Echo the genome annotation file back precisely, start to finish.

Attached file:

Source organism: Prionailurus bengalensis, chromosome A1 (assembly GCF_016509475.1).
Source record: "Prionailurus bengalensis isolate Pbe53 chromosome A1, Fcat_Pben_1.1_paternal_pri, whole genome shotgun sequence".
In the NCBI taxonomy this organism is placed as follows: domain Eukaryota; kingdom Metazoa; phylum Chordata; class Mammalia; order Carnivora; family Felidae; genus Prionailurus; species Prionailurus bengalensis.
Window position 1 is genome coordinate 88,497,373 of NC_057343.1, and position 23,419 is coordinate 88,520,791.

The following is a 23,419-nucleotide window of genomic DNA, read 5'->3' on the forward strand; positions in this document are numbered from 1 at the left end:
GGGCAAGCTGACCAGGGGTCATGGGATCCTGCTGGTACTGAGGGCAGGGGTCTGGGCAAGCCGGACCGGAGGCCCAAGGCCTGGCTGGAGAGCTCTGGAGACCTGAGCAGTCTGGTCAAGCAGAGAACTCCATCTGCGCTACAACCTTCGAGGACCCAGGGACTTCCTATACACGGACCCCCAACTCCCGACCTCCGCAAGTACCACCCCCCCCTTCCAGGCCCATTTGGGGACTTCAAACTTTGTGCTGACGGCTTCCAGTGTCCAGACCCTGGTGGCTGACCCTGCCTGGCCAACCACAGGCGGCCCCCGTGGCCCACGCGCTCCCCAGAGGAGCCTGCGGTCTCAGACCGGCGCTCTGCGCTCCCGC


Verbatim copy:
Source organism: Prionailurus bengalensis, chromosome A1 (assembly GCF_016509475.1).
Source record: "Prionailurus bengalensis isolate Pbe53 chromosome A1, Fcat_Pben_1.1_paternal_pri, whole genome shotgun sequence".
In the NCBI taxonomy this organism is placed as follows: domain Eukaryota; kingdom Metazoa; phylum Chordata; class Mammalia; order Carnivora; family Felidae; genus Prionailurus; species Prionailurus bengalensis.
Window position 1 is genome coordinate 88,497,373 of NC_057343.1, and position 23,419 is coordinate 88,520,791.

The following is a 23,419-nucleotide window of genomic DNA, read 5'->3' on the forward strand; positions in this document are numbered from 1 at the left end:
GGGCAAGCTGACCAGGGGTCATGGGATCCTGCTGGTACTGAGGGCAGGGGTCTGGGCAAGCCGGACCGGAGGCCCAAGGCCTGGCTGGAGAGCTCTGGAGACCTGAGCAGTCTGGTCAAGCAGAGAACTCCATCTGCGCTACAACCTTCGAGGACCCAGGGACTTCCTATACACGGACCCCCAACTCCCGACCTCCGCAAGTACCACCCCCCCCTTCCAGGCCCATTTGGGGACTTCAAACTTTGTGCTGACGGCTTCCAGTGTCCAGACCCTGGTGGCTGACCCTGCCTGGCCAACCACAGGCGGCCCCCGTGGCCCACGCGCTCCCCAGAGGAGCCTGCGGTCTCAGACCGGCGCTCTGCGCTCCCGC